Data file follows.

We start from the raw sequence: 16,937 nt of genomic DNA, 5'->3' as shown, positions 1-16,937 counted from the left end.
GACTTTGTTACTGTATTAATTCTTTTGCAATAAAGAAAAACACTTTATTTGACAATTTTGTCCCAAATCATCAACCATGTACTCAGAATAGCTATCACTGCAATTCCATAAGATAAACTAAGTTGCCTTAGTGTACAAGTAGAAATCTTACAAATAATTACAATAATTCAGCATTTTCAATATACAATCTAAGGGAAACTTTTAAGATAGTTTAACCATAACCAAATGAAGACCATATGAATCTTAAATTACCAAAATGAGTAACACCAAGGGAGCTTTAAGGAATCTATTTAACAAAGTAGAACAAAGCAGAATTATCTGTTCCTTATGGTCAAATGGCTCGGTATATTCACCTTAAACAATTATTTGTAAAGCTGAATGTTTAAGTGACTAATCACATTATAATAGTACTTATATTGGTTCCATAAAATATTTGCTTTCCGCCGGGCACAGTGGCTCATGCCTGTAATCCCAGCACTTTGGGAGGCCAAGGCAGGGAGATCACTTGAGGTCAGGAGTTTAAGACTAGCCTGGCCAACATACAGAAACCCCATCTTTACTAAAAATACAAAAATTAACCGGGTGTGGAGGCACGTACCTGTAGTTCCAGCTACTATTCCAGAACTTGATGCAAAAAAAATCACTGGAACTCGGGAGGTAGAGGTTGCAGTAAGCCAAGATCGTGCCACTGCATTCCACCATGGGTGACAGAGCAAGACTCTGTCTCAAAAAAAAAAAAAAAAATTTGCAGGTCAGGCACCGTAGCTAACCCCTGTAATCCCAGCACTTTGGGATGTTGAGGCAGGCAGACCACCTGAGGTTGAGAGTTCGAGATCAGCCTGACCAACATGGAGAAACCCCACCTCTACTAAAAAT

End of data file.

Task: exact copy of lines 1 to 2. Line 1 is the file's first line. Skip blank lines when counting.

We start from the raw sequence: 16,937 nt of genomic DNA, 5'->3' as shown, positions 1-16,937 counted from the left end.
GACTTTGTTACTGTATTAATTCTTTTGCAATAAAGAAAAACACTTTATTTGACAATTTTGTCCCAAATCATCAACCATGTACTCAGAATAGCTATCACTGCAATTCCATAAGATAAACTAAGTTGCCTTAGTGTACAAGTAGAAATCTTACAAATAATTACAATAATTCAGCATTTTCAATATACAATCTAAGGGAAACTTTTAAGATAGTTTAACCATAACCAAATGAAGACCATATGAATCTTAAATTACCAAAATGAGTAACACCAAGGGAGCTTTAAGGAATCTATTTAACAAAGTAGAACAAAGCAGAATTATCTGTTCCTTATGGTCAAATGGCTCGGTATATTCACCTTAAACAATTATTTGTAAAGCTGAATGTTTAAGTGACTAATCACATTATAATAGTACTTATATTGGTTCCATAAAATATTTGCTTTCCGCCGGGCACAGTGGCTCATGCCTGTAATCCCAGCACTTTGGGAGGCCAAGGCAGGGAGATCACTTGAGGTCAGGAGTTTAAGACTAGCCTGGCCAACATACAGAAACCCCATCTTTACTAAAAATACAAAAATTAACCGGGTGTGGAGGCACGTACCTGTAGTTCCAGCTACTATTCCAGAACTTGATGCAAAAAAAATCACTGGAACTCGGGAGGTAGAGGTTGCAGTAAGCCAAGATCGTGCCACTGCATTCCACCATGGGTGACAGAGCAAGACTCTGTCTCAAAAAAAAAAAAAAAAATTTGCAGGTCAGGCACCGTAGCTAACCCCTGTAATCCCAGCACTTTGGGATGTTGAGGCAGGCAGACCACCTGAGGTTGAGAGTTCGAGATCAGCCTGACCAACATGGAGAAACCCCACCTCTACTAAAAAT